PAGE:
PS5 DualSense Controller Drift: Everything You Need to Know
If you own or intend to own a PlayStation 5 at some point, you might have recently found reason to ask yourself an important question: how often am I going to have to drop $70 on new controllers because my old ones started drifting for no reason?
Ideally, if you’re budgeting for a new controller, the ideal situation is because you want… well, another controller! As in, one more than you had before. But recently, numerous user-reported issues with DualSense controllers have made it clear that at least with the PS5, you might have reason to consider replacing the ones you have more often than expected. As more reports come in about DualSense drift and a class action lawsuit looms, you may be wondering how it is this problem will impact you, and what to do if you encounter it.
What is DualSense drift?
What’s essentially happening is pretty straightforward: something is going wrong with some DualSense controllers where the controller is registering left or right stick inputs that are not actually being put in by the player. This Reddit thread from November 26 — just a few weeks after the console’s US launch — shows off the problem pretty obviously in Destiny 2. The first-person camera is rotating around on its own, despite the player not touching the right stick at all.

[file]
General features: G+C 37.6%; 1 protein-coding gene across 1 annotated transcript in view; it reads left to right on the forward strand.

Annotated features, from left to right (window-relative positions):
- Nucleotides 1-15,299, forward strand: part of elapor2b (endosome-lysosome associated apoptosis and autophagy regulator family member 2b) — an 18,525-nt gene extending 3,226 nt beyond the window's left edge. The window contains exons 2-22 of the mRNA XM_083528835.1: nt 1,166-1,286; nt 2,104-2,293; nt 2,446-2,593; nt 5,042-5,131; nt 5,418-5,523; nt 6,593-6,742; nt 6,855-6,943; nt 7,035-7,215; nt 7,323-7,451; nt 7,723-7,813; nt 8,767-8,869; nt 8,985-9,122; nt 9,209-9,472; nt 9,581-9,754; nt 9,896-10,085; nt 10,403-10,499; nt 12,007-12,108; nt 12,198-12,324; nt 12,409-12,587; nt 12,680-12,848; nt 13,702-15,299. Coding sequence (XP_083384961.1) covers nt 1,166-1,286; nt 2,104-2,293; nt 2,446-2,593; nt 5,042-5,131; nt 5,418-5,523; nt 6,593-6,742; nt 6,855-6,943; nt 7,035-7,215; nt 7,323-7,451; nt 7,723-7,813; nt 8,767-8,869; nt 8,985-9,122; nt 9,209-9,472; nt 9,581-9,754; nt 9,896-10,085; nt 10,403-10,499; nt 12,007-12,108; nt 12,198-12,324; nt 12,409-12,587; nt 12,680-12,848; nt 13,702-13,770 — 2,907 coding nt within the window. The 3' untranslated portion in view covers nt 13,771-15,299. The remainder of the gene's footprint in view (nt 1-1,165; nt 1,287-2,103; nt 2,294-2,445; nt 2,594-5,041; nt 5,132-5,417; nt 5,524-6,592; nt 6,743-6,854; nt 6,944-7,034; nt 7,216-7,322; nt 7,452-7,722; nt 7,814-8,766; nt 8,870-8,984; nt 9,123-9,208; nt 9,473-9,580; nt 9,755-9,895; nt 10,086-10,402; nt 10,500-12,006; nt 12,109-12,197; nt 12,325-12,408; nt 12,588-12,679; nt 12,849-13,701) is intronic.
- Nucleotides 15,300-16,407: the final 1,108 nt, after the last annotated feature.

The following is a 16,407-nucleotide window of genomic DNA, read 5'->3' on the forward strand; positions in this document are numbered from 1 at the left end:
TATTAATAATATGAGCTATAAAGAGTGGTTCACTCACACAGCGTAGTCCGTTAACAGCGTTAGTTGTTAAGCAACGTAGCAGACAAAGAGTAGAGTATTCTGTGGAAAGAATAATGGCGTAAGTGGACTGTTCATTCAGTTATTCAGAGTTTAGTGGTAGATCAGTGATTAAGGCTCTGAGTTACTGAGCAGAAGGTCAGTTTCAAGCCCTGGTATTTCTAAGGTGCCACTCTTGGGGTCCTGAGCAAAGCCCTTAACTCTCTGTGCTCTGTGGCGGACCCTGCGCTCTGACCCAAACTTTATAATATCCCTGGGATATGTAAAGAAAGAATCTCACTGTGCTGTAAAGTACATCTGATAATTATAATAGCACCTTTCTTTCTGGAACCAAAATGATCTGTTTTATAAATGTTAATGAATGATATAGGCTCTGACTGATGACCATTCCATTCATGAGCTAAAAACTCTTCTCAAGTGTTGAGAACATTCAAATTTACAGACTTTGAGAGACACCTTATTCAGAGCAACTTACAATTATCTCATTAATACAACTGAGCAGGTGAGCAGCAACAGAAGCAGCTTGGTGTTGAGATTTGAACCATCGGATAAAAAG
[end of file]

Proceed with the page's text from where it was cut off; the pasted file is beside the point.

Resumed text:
The issue is neither limited to Destiny 2, nor to the right stick. Other users have posted about issues in Call of Duty, Immortals: Phoenix Rising, Watch Dogs: Legion, Apex Legends, Spider-Man: Miles Morales, and (in the comments of many of those posts) Cyberpunk 2077. A few have also mentioned that the issue also impacts the left analog stick as well as the right.